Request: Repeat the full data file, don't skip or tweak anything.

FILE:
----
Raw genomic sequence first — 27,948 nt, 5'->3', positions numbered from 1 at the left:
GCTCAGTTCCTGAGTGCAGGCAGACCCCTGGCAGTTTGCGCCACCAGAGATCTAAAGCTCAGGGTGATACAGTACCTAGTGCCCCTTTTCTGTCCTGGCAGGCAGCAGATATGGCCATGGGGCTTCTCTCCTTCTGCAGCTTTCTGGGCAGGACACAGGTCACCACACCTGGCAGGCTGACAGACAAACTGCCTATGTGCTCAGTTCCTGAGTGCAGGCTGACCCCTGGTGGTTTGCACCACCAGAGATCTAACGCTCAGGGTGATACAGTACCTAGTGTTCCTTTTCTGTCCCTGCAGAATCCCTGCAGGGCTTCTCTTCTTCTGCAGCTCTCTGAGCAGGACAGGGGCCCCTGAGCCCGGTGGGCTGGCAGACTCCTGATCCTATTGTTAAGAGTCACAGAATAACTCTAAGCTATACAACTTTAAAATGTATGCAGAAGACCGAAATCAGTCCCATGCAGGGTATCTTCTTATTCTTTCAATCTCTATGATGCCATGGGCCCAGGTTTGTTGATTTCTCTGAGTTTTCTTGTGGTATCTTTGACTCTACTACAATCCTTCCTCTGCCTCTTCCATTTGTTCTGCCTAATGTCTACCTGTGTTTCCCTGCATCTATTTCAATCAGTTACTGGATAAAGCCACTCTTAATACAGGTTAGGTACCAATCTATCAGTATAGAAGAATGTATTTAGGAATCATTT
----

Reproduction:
Raw genomic sequence first — 27,948 nt, 5'->3', positions numbered from 1 at the left:
GCTCAGTTCCTGAGTGCAGGCAGACCCCTGGCAGTTTGCGCCACCAGAGATCTAAAGCTCAGGGTGATACAGTACCTAGTGCCCCTTTTCTGTCCTGGCAGGCAGCAGATATGGCCATGGGGCTTCTCTCCTTCTGCAGCTTTCTGGGCAGGACACAGGTCACCACACCTGGCAGGCTGACAGACAAACTGCCTATGTGCTCAGTTCCTGAGTGCAGGCTGACCCCTGGTGGTTTGCACCACCAGAGATCTAACGCTCAGGGTGATACAGTACCTAGTGTTCCTTTTCTGTCCCTGCAGAATCCCTGCAGGGCTTCTCTTCTTCTGCAGCTCTCTGAGCAGGACAGGGGCCCCTGAGCCCGGTGGGCTGGCAGACTCCTGATCCTATTGTTAAGAGTCACAGAATAACTCTAAGCTATACAACTTTAAAATGTATGCAGAAGACCGAAATCAGTCCCATGCAGGGTATCTTCTTATTCTTTCAATCTCTATGATGCCATGGGCCCAGGTTTGTTGATTTCTCTGAGTTTTCTTGTGGTATCTTTGACTCTACTACAATCCTTCCTCTGCCTCTTCCATTTGTTCTGCCTAATGTCTACCTGTGTTTCCCTGCATCTATTTCAATCAGTTACTGGATAAAGCCACTCTTAATACAGGTTAGGTACCAATCTATCAGTATAGAAGAATGTATTTAGGAATCATTT